“Prima facie, it appears that these inventions which have resulted in an improvement (technical advancement) in telecommunication technologies and have had a huge effect upon the manner in which these technologies function thereby resulting in practical implementation and actual physical representation Mere mention of an algorithm or a mathematical formula in a patent document should not be inferred to mean that the invention is nothing but an algorithm. The similar issue has already been dealt by this court in a suit filed against INTEX in great details wherein the arguments of doubtfulness were rejected. Thus, no different view is possible in the present case.”

The Court also held that product patents cannot be labelled as algorithm because they are not a set of instructions and are not theoretical in nature. The Court further held the defendant has failed to raise any credible challenge to the suit patents.

As regards the licence agreement, the Court held that the defendant has been consistently delayed execution of the agreement with the plaintiff and in such a case, unlike in trademark and copyright matters, the infringement ought to go in favour of the plaintiff. The Court also held that the plaintiff has been trying to correspond and negotiate with the defendant for the past 4 years and that itself is a huge factor that militates any grant of further time to the defendant , especially in cases of standard essential patents, where a patentee always endeavors to negotiate before filing for an injunction. Moreover, it was held that the fact that the defendant was aware of the plaintiff’s patents but did not challenge the validity goes in favour of injunction.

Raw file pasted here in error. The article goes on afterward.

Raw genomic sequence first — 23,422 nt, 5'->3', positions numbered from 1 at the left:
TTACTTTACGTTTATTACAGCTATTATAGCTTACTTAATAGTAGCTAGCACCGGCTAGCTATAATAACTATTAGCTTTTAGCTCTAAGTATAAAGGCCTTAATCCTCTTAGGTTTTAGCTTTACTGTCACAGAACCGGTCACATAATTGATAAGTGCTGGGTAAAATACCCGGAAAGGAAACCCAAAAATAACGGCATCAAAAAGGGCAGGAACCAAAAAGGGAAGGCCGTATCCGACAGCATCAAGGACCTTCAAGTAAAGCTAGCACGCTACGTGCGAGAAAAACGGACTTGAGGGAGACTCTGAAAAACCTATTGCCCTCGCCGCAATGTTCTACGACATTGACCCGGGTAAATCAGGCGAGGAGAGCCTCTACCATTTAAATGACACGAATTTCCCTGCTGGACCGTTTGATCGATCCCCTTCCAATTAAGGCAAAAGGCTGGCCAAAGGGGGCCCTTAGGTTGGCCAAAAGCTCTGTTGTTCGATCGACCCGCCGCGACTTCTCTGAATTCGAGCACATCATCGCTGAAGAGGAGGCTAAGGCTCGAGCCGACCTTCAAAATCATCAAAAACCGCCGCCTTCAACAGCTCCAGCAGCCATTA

Concealment of material fact by Ericsson and vacation of injunction on Xiaomi

The Delhi High Court on April 22, 2016 revoked the interim injunction on Xiaomi in the ongoing patent tussle with Ericsson in India. The Court in its judgement has pronounced that there was a greater onus on Ericsson to disclose the material fact- in this case the Multi Product License Agreement which it had with Qualcomm, especially when it was seeking an injunction ex-parte.

On December 9, 2014, the Delhi High Court (DHC) had passed an interim order ordering an interim injunction against Xiaomi.  The Division Bench of the DHC had then allowed Xiaomi allowed to sell its devices subject to certain conditions – to only sell Qualcomm based devices and not Mediatek-chipset based devices.

However, this development emerged as a result of Xiaomi telling the court that it had already got a license for patents (Ericsson’s 3G patent -; IN229632 and IN240471) through Qualcomm, which had in turn secured license from Ericsson. Xiaomi averred that Ericsson had deliberately suppressed the existence and contents of Multi Product License Agreement which it had with Qualcomm wherein Ericsson had granted license in respect of some of its patents to Qualcomm to make, use, sell and import and therefore, the claim of Ericsson that it is not getting royalties is moot. Moreover and additionally, Xiaomi also averred that Ericsson was fully aware that Xiaomi was using Qualcomm’s chips especially in view of the documents and the fact that testing was conducted on a device using Qualcomm’s chipsets.

The battle continues…

For those of us who thought that Roche vs CIPLA dispute concerning Erlotinib Hydrochloride was over following from the findings by the Division Bench, here is an update –  CIPLA has now filed a SLP before the Supreme Court of India.

Stay tuned for more updates on this segment.

SWEET VICTORY FOR ROCHE -VALIDITY OF PATENT UPHELD; INFRINGEMENT OF PATENT ESTABLISHED

In another landmark judgement by the Delhi High Court towards expounding and interpreting the Patent law in India in F-Hoffman La Roche vs CIPLA_2015, the Court not only upheld the validity of the suit patent but also ascertained that the patent is being infringed.